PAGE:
"Inside the Spam Cartel", Spammer-X, 2004, 1-932266-86-0, U$49.95/C$72.95 %A Spammer-X %C 800 Hingham Street, Rockland, MA 02370 %D 2004 %G 1-932266-86-0 %I Syngress Media, Inc. %O U$49.95/C$72.95 781-681-5151 fax: 781-681-3585
Chapter one is supposed to be a bio of Spammer-X, and gives us the stereotypical blackhat life story. A business model of using spam to generate referrals to p*rn sites is presented in chapter two. Rough ideas of spamming techniques are outlined in chapter three, although it is rather short on details. (What details are given are quite suspect: SOCKS is not a mail server, but a type of circuit-level proxy firewall.) Chapter four lists various means of harvesting addresses, but concentrates on a) buying them, and b) random address verification. (Which doesn't provide much help to users in terms of suggestions for avoiding getting on spam lists.)
Advertising tricks are balanced against some anti-blacklisting tips in chapter five. Interestingly, there is some talk of botnets, but not the SMTP (Simple Mail Transfer Protocol server) carrying viruses. (More technical goofs: Rich Text Format is hardly a Microsoft only technology.) Chapter six looks at various means of payment over the Internet which, for those of paranoid mindset, has some possibly useful points to make about dangers of different forms of online commerce.
Chapter seven starts to present some information that may have some general value, as it reviews various types of spam filtering (and filter evasion) techniques. A more advanced examination is in chapter eight. Scams are listed in chapter nine, with a concentration on phishing and 419/advance fee frauds. The author is rather careless with the facts: phishing is initially described as any type of scam (although the text later contradicts itself by redefining the term as related only to banks), Nigeria does have a law against advance fee fraud, and it's Lagos, not Logos. Chapter ten runs through the provisions of the US CAN-SPAM act, and notes how spam can be legal. The material on the analysis of spam, in chapter eleven, initially has some helpful tips, but the later parts of the chapter grow vague.
In chapter twelve, Spammer-X points out that the estimated costs of spam are wildly inflated, but his own numbers are biased very low, not counting the costs of maintaining filters, the loss of messages, difficulties in contacting people, spam to mailing lists, and even the problem of bounced messages which is raised in the following chapter. The statistics of spam listed in chapter thirteen are generally of little use. The most interesting data, on yearly trends, is incorrectly described in the text (switching the numbers for virus and spam) and says that spam is down over the Christmas period, which is not supported by the numbers themselves. (This is rather ironic: I reviewed the book over Christmas, and can attest to the fact that there was no drop in the numbers of spam on my accounts.)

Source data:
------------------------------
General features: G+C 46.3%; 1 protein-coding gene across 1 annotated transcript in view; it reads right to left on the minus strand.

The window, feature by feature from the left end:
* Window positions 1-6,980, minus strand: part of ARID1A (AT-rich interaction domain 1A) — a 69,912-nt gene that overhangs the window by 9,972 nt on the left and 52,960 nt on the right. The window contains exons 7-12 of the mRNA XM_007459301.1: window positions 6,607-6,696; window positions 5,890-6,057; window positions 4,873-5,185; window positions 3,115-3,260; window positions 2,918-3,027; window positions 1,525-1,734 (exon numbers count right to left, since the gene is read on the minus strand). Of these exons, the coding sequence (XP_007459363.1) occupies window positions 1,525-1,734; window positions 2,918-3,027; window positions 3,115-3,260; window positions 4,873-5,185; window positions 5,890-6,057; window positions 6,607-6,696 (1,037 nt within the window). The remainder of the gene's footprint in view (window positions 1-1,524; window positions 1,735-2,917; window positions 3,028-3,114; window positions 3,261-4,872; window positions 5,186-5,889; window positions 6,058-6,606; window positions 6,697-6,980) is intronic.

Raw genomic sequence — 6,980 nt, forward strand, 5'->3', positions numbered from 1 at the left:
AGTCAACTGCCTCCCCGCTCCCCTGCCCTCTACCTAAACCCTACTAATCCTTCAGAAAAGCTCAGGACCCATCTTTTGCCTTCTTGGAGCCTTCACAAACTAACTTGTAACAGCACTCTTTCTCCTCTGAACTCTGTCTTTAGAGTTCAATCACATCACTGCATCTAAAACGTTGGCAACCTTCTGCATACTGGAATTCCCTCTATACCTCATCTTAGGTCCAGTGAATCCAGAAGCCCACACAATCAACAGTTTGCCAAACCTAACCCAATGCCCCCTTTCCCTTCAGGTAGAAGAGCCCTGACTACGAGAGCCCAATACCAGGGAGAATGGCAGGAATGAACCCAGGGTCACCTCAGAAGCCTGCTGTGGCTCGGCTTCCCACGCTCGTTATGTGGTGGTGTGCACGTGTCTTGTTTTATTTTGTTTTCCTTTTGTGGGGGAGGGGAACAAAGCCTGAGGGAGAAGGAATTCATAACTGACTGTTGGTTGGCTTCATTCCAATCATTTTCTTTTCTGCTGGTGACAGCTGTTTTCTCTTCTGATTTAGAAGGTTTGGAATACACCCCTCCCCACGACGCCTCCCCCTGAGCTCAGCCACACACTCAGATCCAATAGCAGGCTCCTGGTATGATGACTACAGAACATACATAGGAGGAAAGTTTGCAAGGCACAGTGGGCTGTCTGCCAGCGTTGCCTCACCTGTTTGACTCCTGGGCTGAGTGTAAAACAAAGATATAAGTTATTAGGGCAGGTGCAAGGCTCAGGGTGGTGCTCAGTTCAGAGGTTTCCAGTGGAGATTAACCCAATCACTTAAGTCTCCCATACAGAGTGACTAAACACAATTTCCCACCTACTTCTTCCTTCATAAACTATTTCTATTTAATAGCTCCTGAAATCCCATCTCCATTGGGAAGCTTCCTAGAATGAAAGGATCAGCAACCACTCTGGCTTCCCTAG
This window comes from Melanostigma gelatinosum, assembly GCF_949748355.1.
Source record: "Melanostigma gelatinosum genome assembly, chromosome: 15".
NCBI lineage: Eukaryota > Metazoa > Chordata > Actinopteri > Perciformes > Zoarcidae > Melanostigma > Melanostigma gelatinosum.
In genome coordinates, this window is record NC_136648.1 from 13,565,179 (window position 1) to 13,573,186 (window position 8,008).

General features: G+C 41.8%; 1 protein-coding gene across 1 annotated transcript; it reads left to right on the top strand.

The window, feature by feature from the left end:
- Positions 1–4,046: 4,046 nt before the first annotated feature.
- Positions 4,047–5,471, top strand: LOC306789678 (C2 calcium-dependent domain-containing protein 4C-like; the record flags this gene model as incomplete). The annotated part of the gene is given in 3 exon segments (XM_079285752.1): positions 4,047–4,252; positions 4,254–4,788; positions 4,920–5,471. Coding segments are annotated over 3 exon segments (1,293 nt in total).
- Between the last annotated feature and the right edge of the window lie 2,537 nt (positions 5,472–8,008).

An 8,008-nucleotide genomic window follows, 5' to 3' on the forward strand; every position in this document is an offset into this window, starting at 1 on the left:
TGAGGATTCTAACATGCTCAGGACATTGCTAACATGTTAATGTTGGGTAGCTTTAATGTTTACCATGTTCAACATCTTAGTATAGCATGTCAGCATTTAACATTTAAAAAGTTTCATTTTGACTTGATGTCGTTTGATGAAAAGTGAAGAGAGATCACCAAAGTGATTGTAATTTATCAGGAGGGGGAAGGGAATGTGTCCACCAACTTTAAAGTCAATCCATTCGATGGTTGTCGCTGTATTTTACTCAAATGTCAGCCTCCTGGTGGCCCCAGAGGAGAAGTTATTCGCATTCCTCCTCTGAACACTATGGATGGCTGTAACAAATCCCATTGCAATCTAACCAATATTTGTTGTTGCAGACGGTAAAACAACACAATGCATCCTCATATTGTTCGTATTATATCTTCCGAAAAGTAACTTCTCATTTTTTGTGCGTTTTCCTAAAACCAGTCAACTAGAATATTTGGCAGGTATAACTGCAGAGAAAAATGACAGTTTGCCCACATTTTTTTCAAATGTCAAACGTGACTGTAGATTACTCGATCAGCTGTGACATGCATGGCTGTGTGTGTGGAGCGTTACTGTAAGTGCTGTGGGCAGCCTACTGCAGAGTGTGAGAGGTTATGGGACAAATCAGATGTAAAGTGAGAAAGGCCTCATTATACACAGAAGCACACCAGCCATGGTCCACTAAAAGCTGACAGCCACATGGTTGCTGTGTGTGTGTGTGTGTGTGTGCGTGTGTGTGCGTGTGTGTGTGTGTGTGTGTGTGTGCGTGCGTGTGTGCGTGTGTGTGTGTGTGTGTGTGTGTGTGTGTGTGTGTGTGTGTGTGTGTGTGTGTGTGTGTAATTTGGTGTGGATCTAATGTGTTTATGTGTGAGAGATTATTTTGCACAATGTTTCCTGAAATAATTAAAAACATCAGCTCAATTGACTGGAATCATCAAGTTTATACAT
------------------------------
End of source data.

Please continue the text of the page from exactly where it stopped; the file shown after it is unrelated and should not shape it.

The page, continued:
Chapter fourteen makes some rather far-fetched predictions about the future of spam. The questions in chapter fifteen's FAQ (Frequently Asked Questions list) seem to be simply random rather than significant. Spammer-X closes, in chapter sixteen, by telling us that he has given us an unbiased look at spam, and that spam is good.
The promotional blurb on the cover implies that you may hate Spammer-X, but still need to know what he says. It also states that this is a "Must Read" for security professionals and law enforcement personnel. Forget it. The notes on anti-blacklisting tips and techniques for harvesting email, at least those given in the book, are going to be of very little help in either avoiding spam, or in tracking down the perpetrators. It may, of course, be that not all spamming techniques are provided here, and that knowledge of some of them would help system administrators or those who want to track down spammers -- but that still means the text is of extremely limited usefulness. The title is also rather misleading: the author (if, indeed, there is a single author and not a committee) presents us with one particular look at spamming activity. If there is a spam cartel "he" is definitely not in it. The work has some points of interest, but it isn't going to help anybody very much. (Including, fortunately, potential spammers.)
copyright Robert M. Slade, 2004 BKINSPCA.RVW 20041224
====================== (quote inserted randomly by Pegasus Mailer) email@example.com firstname.lastname@example.org email@example.com Keep your perspective: it's all only ones and zeros